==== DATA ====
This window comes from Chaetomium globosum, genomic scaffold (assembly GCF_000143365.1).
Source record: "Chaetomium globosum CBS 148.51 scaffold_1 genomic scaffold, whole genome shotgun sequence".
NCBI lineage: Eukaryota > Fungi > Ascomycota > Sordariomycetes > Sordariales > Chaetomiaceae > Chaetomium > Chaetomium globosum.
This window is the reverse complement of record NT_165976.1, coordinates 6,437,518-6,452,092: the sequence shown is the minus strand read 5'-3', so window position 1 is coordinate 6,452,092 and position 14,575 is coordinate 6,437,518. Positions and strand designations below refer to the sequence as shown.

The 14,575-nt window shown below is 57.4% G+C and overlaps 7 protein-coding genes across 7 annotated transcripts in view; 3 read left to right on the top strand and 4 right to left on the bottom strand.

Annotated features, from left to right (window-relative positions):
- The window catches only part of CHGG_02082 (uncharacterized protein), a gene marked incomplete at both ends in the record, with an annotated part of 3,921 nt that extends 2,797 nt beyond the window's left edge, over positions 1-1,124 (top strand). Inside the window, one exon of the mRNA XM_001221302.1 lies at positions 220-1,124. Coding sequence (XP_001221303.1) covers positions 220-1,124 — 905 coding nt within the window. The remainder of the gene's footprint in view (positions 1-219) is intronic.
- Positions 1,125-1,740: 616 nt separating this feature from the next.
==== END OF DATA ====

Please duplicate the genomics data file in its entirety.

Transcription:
This window comes from Chaetomium globosum, genomic scaffold (assembly GCF_000143365.1).
Source record: "Chaetomium globosum CBS 148.51 scaffold_1 genomic scaffold, whole genome shotgun sequence".
NCBI lineage: Eukaryota > Fungi > Ascomycota > Sordariomycetes > Sordariales > Chaetomiaceae > Chaetomium > Chaetomium globosum.
This window is the reverse complement of record NT_165976.1, coordinates 6,437,518-6,452,092: the sequence shown is the minus strand read 5'-3', so window position 1 is coordinate 6,452,092 and position 14,575 is coordinate 6,437,518. Positions and strand designations below refer to the sequence as shown.

The 14,575-nt window shown below is 57.4% G+C and overlaps 7 protein-coding genes across 7 annotated transcripts in view; 3 read left to right on the top strand and 4 right to left on the bottom strand.

Annotated features, from left to right (window-relative positions):
- The window catches only part of CHGG_02082 (uncharacterized protein), a gene marked incomplete at both ends in the record, with an annotated part of 3,921 nt that extends 2,797 nt beyond the window's left edge, over positions 1-1,124 (top strand). Inside the window, one exon of the mRNA XM_001221302.1 lies at positions 220-1,124. Coding sequence (XP_001221303.1) covers positions 220-1,124 — 905 coding nt within the window. The remainder of the gene's footprint in view (positions 1-219) is intronic.
- Positions 1,125-1,740: 616 nt separating this feature from the next.